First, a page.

[This is not quite a spoiler warning.] Carrie Anne is thought to have died in the woods. Instead, we're told, Ryan has kept her under lock and key in a subbasement room because he deems that a better fate than having her institutionalized. He keeps her perpetually sedated, and her bed includes institutional-strength arm and leg restraints. They're apparently needed: She violently attacks Ryan when he tries to feed her, savagely hitting and biting him. She escapes at one point, running, psychotic and deranged, through the woods with a butcher knife. To keep her quiet, Ryan breaks her neck and places her body in the trunk.
We see fuzzy images of young Carrie Anne falling from the swing. Ryan tries to attend an event at Elissa's high school, but he's beaten savagely by Tyler and several friends, who kick and hit him. They also trash his car's windows and (later) try to set fire to his house. Ryan retaliates by badly breaking Tyler's ankle. (We see him twist it and hear a sickening crunch.)
Someone is stabbed in the stomach and killed. Someone else gets stabbed and shoved down a flight of stairs. Elissa is bound hand and foot, and she uses a lightbulb to burn one of her bonds off. (We see smoke and hear her screaming.) She's later knocked out with chloroform and ends up in the trunk of a car next to another dead woman. A man is shot three times, then hit in the head with a hammer.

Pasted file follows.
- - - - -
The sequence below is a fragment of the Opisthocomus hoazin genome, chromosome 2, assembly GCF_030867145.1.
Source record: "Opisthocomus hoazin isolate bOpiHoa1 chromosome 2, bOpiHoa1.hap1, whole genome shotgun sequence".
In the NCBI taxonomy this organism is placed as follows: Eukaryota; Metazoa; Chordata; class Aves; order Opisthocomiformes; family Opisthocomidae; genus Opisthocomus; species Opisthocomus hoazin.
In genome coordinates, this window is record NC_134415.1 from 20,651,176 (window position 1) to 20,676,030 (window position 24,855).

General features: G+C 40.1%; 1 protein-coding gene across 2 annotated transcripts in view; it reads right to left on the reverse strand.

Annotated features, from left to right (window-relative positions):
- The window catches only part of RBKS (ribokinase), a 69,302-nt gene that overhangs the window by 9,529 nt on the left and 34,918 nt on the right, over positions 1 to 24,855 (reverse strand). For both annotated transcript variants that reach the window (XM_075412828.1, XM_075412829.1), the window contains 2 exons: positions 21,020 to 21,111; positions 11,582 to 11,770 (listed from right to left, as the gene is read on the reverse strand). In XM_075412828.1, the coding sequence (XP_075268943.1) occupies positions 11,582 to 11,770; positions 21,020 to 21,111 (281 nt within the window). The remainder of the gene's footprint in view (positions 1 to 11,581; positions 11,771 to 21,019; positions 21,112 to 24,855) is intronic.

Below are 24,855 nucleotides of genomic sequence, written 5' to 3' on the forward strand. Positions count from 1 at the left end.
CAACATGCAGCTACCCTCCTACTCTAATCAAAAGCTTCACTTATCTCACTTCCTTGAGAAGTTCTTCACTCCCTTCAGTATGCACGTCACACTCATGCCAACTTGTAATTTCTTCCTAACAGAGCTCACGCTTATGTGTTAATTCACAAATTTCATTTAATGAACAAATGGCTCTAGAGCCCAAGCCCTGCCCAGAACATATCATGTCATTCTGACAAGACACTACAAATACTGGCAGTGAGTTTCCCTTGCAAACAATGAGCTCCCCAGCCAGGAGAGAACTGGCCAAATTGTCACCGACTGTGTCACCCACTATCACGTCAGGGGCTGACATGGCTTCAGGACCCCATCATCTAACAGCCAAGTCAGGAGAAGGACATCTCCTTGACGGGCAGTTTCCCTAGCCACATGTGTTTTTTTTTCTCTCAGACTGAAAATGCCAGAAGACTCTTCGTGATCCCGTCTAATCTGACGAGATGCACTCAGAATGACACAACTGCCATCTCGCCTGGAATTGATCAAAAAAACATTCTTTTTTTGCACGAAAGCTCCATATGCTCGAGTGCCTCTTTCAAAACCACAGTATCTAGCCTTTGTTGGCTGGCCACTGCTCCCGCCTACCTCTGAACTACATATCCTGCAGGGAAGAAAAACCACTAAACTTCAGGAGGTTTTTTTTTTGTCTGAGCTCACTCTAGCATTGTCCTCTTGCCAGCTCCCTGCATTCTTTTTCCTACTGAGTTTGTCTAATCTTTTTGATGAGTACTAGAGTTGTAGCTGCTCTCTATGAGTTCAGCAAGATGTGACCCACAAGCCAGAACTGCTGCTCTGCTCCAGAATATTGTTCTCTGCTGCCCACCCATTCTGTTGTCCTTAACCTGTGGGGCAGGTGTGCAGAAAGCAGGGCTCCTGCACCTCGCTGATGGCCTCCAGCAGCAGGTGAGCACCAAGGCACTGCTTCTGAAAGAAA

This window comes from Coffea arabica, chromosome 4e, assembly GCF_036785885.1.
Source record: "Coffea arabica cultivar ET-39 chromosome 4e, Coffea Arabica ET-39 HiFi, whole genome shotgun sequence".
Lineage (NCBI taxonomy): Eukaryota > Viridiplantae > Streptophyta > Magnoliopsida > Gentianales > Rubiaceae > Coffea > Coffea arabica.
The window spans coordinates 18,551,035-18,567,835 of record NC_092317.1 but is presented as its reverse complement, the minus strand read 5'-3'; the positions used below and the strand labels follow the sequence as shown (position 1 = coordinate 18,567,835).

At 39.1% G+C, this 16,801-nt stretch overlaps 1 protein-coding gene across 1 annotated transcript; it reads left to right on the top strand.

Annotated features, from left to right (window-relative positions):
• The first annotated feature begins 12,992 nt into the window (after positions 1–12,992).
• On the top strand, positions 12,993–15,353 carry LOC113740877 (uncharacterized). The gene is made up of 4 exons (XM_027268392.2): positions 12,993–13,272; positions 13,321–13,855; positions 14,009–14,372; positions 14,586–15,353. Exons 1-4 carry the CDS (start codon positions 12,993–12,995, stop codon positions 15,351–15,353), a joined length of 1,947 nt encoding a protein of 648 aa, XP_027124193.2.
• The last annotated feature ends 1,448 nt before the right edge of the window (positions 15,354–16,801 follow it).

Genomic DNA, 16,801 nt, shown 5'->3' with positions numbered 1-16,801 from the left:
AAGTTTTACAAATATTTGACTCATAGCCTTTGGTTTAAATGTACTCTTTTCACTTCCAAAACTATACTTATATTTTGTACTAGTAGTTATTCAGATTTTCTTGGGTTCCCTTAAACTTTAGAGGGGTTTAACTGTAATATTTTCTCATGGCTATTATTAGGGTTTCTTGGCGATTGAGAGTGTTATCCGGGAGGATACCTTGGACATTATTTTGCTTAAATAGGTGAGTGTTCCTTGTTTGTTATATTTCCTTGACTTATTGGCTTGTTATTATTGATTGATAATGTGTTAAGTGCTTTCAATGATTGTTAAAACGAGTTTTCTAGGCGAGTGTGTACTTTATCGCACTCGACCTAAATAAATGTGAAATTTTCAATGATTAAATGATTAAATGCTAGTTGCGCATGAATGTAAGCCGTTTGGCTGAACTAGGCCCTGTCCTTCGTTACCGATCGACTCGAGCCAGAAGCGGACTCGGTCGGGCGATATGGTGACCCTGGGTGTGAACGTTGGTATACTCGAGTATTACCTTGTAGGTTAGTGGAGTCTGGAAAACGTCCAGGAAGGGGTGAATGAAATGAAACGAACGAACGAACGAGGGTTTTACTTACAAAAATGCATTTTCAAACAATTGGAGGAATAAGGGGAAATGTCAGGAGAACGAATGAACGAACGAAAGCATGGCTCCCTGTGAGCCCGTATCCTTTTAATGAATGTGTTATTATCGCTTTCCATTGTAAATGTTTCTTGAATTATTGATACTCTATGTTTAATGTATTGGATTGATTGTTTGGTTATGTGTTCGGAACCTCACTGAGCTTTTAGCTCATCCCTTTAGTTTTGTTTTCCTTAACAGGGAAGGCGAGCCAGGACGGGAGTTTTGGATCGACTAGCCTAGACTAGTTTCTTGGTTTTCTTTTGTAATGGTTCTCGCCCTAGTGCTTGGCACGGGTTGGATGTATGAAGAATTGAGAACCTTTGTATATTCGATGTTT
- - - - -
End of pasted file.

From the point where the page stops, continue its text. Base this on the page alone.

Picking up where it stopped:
[Here's the real spoiler warning.] Ryan has been kidnapping and imprisoning a succession of women. And we find out that at least two of them wind up dead. He also confesses to Elissa that it was he, not Carrie Anne who murdered their parents. (We see a flashback of his mother slapping him and screaming at him, driving him quite literally crazy.)
Crude or Profane Language
"A‑‑hole" is said four or five times, as is "b‑‑ch." We hear "d‑‑k" three times, once paired with "hole." Also "p‑‑‑" and "d‑‑n," once each. There are three or four exclamations of "god," and one misuse of Jesus' name. Ryan is labeled a "freak" and a "retard."
Drug and Alcohol Content
Adults drink wine and beer at a picnic. Sarah drinks an entire bottle of wine at a meal with Elissa and Ryan. High schoolers have a party at Tyler's house (his parents seem to be absent), where they drink from red plastic cups. An empty Mike's Hard Lemonade bottle is appropriated for a game of spin the bottle. Elissa finds a girl nearly passed out from all the alcohol; later we hear her vomiting.